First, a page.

Growing Green: Measuring Benefits, Overcoming Barriers, and Nurturing Opportunities for Urban Agriculture in Boston
New Report: The economic development potential for urban agriculture in Greater Boston
CLF and CLF Ventures
61 page report
Jul 12, 2012
Key findings of the report include:
Land is available. 50 acres – an area the size of Boston Common – is a small portion of the vacant or underutilized land available in Boston.
Urban farms would stimulate the economy by creating jobs. 50 acres of urban agriculture in Boston will likely generate at least 130 direct farming jobs and may generate over 200 jobs depending on actual business characteristics and revenue.
Healthy, local and affordable food. 50 acres in agricultural production would provide enough fresh produce to feed over 3,600 people over a six-month retail season. If the produce is used to prepare healthy school lunches in Boston Public Schools, 50 acres could provide more than one serving of fresh produce for each lunch served to a student eligible for free or reduced school lunch over a six month period. If 800 acres of potentially available City-owned land were put into agricultural production, the food needs of approximately 10 percent of Boston’s total population could be fully satisfied during a six-month retail season.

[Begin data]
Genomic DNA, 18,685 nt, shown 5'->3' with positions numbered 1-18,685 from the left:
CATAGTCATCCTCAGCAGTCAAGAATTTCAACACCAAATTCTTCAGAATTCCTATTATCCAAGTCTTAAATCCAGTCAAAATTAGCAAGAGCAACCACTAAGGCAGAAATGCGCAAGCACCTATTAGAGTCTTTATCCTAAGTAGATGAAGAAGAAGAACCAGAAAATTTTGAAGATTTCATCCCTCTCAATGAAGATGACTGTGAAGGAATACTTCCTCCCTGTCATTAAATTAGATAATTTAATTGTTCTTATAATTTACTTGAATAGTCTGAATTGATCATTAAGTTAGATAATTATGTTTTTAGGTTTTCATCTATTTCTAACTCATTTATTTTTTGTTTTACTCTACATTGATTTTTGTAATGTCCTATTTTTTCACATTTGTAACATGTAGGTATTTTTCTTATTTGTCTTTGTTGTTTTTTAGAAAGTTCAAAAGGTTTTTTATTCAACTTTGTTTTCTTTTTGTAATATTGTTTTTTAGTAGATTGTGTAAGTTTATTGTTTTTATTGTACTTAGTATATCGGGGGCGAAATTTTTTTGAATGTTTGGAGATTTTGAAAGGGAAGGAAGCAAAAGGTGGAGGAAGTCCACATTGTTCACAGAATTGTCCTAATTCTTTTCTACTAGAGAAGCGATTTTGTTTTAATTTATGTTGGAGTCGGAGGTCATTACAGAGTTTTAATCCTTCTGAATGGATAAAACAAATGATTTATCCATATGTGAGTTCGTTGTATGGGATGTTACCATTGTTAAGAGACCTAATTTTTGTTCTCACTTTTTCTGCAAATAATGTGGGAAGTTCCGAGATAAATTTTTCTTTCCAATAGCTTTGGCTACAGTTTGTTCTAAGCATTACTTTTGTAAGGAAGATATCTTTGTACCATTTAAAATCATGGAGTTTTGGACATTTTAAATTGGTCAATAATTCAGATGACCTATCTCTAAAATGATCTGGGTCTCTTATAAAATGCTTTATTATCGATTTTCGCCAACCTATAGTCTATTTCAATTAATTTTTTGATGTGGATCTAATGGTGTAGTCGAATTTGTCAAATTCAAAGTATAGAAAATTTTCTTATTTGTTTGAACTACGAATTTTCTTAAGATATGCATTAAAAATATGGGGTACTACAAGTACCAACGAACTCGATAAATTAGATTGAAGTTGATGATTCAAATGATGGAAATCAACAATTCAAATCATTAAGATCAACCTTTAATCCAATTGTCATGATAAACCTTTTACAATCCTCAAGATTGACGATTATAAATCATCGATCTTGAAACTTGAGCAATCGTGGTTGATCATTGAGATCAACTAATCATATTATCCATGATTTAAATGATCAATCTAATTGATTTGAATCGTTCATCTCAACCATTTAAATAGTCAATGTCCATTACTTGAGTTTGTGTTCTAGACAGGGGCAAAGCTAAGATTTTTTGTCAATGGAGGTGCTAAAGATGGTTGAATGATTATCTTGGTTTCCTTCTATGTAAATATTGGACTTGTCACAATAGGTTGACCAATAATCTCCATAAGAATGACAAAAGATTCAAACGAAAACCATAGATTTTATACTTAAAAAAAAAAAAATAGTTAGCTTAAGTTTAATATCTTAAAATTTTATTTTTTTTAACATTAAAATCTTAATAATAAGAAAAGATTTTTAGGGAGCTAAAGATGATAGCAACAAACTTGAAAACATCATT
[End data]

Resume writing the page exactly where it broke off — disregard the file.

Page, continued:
Significant environmental impacts. Urban agriculture in Boston will result in a net reduction of greenhouse gas (GHG) emissions. 50 acres of properly managed soils would sequester about 114 tons of cabon dioxide (CO2) per year and may result in an additional CO2 reduction of up to 4,700 tons per year.
Community adaptation. No less than 6,000 new temperature records were set during the recent March 2012 heat wave, and more than 40,000 have been set for the year-to-date. Meanwhile, the July 2011-June 2012 period was the warmest 12-month period of any 12-months on record for the contiguous U.S., with the first half of 2012 being the hottest ever recorded. The International Energy Agency’s recent projection of a 10.8 degree F temperature increase over pre-industrial levels by the end of this century underscores the fact that a more decentralized food system will be necessary to enable our communities to better adapt to changing climate conditions, including the impacts of more frequent severe weather. Urban agriculture is a part of this solution.